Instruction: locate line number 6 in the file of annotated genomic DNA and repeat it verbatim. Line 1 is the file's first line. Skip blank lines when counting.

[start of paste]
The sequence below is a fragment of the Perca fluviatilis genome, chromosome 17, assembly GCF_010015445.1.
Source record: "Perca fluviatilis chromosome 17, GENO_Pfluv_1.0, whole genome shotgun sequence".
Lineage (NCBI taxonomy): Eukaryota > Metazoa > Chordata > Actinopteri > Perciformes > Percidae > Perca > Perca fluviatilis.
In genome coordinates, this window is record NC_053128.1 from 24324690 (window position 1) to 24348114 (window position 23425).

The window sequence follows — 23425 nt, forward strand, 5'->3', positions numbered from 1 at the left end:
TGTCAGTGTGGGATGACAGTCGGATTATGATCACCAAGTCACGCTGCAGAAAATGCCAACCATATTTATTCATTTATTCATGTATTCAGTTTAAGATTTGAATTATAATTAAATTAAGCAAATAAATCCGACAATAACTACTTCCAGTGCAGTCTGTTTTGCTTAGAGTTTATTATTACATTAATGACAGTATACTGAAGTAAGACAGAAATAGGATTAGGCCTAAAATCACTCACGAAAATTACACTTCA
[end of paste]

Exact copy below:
TGTCAGTGTGGGATGACAGTCGGATTATGATCACCAAGTCACGCTGCAGAAAATGCCAACCATATTTATTCATTTATTCATGTATTCAGTTTAAGATTTGAATTATAATTAAATTAAGCAAATAAATCCGACAATAACTACTTCCAGTGCAGTCTGTTTTGCTTAGAGTTTATTATTACATTAATGACAGTATACTGAAGTAAGACAGAAATAGGATTAGGCCTAAAATCACTCACGAAAATTACACTTCA